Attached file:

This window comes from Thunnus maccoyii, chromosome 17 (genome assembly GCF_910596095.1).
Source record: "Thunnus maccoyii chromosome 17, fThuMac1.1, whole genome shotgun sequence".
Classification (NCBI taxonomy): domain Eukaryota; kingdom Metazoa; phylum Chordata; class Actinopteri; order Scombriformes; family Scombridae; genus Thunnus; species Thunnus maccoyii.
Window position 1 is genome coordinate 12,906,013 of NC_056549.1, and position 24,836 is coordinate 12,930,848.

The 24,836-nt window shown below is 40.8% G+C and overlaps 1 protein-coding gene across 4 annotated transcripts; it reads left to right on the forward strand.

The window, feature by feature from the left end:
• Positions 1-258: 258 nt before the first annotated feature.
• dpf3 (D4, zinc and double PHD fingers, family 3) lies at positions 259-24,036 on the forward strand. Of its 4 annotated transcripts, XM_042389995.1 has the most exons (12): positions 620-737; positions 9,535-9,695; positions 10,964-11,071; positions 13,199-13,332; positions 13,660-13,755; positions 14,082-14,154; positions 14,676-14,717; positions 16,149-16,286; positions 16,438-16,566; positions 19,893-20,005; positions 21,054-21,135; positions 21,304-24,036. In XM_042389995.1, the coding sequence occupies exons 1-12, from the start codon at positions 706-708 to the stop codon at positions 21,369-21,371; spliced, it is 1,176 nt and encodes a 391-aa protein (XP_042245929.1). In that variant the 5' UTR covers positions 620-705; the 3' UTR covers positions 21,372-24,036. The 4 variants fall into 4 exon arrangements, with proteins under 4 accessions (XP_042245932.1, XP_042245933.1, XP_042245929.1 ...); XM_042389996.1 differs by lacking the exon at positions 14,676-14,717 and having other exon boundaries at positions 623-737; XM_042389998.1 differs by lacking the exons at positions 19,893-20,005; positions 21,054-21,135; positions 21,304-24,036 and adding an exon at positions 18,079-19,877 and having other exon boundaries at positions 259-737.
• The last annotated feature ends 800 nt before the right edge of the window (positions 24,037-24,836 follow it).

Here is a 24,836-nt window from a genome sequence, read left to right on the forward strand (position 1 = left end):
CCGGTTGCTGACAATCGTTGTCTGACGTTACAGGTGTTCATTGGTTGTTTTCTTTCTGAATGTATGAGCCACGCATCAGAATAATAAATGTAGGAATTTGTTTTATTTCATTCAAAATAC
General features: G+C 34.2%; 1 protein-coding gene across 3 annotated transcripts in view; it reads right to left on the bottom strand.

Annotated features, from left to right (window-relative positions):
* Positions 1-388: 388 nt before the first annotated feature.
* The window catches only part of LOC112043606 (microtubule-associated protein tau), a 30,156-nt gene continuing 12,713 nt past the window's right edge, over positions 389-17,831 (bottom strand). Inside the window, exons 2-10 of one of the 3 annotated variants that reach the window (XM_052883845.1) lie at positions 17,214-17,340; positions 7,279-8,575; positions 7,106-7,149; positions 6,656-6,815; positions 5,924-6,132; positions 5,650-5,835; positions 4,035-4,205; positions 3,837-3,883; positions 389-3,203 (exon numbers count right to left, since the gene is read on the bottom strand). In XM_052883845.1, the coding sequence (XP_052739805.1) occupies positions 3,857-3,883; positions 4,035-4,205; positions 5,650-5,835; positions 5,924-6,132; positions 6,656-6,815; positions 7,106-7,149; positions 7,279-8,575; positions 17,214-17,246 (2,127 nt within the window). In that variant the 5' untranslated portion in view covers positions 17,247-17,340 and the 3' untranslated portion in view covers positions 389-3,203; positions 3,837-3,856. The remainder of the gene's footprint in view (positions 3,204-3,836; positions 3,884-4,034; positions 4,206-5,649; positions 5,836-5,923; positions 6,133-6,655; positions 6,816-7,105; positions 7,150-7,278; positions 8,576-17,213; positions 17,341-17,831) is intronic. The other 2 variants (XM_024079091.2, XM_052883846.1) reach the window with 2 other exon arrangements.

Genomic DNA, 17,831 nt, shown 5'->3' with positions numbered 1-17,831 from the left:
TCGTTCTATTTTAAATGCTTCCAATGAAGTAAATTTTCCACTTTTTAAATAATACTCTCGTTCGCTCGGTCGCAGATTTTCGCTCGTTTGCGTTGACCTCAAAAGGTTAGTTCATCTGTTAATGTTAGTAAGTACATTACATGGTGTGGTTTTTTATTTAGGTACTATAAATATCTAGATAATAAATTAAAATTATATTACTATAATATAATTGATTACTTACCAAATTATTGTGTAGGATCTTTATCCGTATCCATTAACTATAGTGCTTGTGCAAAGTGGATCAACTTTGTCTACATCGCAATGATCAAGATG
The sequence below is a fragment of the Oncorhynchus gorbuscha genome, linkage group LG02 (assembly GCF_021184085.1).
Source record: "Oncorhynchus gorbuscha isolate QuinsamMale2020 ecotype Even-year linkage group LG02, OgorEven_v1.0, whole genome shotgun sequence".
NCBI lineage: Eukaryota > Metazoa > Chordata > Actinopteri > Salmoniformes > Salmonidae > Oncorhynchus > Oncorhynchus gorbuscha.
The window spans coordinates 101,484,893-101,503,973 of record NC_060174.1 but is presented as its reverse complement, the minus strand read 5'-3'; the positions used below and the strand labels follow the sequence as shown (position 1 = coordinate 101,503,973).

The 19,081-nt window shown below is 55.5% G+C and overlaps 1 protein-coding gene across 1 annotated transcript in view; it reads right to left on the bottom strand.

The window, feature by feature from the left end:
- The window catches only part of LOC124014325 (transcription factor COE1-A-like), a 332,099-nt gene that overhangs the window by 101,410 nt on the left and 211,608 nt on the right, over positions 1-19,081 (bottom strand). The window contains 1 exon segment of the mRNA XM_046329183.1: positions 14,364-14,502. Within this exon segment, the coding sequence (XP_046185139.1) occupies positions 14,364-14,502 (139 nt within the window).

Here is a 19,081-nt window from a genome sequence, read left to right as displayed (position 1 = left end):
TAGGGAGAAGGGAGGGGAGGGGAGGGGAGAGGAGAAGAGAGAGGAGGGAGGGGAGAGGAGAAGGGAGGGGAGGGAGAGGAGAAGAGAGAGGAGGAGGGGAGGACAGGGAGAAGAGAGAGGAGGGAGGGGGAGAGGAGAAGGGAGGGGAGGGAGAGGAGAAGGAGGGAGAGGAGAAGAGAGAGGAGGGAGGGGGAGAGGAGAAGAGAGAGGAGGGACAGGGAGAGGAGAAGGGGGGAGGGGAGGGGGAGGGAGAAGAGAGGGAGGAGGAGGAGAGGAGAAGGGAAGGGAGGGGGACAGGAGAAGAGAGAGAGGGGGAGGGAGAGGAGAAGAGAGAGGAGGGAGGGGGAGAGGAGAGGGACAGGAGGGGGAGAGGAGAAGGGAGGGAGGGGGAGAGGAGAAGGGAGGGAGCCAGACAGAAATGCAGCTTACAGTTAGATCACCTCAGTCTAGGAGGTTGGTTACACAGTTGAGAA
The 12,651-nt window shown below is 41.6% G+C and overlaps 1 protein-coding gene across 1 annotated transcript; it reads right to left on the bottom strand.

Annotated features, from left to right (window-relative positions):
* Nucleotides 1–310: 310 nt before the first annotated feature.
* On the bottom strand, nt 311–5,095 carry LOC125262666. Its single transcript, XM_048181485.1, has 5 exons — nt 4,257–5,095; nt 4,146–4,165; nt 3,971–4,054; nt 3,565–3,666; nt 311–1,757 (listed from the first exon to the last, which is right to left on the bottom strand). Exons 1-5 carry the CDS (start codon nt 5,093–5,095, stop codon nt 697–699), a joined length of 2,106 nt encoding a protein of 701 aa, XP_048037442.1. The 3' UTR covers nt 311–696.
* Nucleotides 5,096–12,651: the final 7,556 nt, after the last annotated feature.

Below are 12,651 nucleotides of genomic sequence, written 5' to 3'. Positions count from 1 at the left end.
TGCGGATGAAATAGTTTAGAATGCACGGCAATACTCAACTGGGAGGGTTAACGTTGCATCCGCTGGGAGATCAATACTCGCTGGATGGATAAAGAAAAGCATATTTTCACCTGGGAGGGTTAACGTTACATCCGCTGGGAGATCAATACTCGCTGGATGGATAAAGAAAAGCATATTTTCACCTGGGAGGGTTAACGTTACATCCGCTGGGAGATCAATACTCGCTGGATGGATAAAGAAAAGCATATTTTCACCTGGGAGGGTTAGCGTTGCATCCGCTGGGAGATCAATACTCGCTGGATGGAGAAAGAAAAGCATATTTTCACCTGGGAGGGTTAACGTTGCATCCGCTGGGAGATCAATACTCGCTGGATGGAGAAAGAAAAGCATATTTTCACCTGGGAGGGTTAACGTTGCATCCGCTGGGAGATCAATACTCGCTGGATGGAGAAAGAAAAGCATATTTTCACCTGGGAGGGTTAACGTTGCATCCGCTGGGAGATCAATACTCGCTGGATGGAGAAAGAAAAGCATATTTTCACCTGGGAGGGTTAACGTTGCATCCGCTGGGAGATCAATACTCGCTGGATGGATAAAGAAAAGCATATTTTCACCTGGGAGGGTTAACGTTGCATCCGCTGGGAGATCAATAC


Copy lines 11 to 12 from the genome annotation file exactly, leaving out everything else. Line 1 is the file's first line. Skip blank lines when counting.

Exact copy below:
CCGGTTGCTGACAATCGTTGTCTGACGTTACAGGTGTTCATTGGTTGTTTTCTTTCTGAATGTATGAGCCACGCATCAGAATAATAAATGTAGGAATTTGTTTTATTTCATTCAAAATAC
General features: G+C 34.2%; 1 protein-coding gene across 3 annotated transcripts in view; it reads right to left on the bottom strand.